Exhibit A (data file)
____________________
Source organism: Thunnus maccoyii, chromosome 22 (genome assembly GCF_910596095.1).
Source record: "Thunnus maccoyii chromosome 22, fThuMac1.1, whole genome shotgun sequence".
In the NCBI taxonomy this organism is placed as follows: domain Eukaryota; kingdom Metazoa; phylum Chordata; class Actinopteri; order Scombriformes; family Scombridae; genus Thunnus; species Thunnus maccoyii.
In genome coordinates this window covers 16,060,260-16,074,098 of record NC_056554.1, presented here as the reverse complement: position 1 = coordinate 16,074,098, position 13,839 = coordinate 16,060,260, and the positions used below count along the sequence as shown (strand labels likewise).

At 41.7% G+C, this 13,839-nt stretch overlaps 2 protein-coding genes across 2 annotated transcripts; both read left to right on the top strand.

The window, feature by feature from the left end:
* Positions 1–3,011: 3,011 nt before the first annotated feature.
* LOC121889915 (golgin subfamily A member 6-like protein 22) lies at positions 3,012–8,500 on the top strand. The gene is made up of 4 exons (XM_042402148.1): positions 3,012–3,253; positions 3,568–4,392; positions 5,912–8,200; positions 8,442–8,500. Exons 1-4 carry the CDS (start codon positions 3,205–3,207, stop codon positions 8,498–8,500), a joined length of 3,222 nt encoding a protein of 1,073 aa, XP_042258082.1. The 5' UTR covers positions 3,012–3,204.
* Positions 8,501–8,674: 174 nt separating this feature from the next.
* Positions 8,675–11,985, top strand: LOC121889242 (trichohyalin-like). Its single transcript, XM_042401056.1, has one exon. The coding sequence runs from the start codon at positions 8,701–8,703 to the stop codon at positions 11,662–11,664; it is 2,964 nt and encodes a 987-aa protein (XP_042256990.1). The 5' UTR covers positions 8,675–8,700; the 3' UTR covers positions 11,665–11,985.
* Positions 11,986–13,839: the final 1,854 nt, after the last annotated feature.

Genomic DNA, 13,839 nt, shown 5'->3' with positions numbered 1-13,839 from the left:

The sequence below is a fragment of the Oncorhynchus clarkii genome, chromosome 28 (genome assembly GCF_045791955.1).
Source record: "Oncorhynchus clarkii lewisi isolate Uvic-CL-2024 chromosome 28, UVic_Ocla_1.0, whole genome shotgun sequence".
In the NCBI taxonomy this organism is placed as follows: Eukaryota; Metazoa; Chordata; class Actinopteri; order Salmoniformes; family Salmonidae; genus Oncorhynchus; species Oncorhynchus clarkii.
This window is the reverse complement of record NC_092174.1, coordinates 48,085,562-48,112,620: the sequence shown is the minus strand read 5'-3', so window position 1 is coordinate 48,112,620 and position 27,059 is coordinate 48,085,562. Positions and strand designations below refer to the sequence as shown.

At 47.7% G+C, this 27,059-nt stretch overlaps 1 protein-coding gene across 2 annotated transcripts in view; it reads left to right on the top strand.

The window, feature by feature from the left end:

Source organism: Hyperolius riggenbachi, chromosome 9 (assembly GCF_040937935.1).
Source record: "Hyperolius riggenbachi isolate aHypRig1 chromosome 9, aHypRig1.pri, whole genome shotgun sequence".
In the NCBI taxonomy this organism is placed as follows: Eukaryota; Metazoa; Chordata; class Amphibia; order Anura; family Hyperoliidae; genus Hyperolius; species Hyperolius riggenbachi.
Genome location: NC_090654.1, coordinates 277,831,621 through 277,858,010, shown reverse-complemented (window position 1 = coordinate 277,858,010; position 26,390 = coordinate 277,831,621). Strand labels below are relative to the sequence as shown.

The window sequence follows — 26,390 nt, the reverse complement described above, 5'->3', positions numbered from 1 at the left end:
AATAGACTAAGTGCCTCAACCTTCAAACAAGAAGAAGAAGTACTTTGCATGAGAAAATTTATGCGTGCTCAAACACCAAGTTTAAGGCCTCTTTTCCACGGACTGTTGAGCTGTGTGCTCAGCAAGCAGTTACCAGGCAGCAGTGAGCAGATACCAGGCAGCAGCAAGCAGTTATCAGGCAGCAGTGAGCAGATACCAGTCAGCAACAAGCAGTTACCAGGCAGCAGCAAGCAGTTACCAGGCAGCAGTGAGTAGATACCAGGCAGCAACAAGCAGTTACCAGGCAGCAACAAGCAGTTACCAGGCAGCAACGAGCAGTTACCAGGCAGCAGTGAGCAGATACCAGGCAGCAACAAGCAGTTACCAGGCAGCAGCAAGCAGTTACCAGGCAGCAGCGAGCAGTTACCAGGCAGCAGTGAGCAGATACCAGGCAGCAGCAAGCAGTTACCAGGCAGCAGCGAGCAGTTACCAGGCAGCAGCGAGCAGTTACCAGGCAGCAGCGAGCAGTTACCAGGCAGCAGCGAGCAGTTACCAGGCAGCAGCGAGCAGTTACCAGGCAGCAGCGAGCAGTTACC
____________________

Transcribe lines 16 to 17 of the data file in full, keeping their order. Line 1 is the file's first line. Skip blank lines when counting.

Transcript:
This window is the reverse complement of record NC_092174.1, coordinates 48,085,562-48,112,620: the sequence shown is the minus strand read 5'-3', so window position 1 is coordinate 48,112,620 and position 27,059 is coordinate 48,085,562. Positions and strand designations below refer to the sequence as shown.

At 47.7% G+C, this 27,059-nt stretch overlaps 1 protein-coding gene across 2 annotated transcripts in view; it reads left to right on the top strand.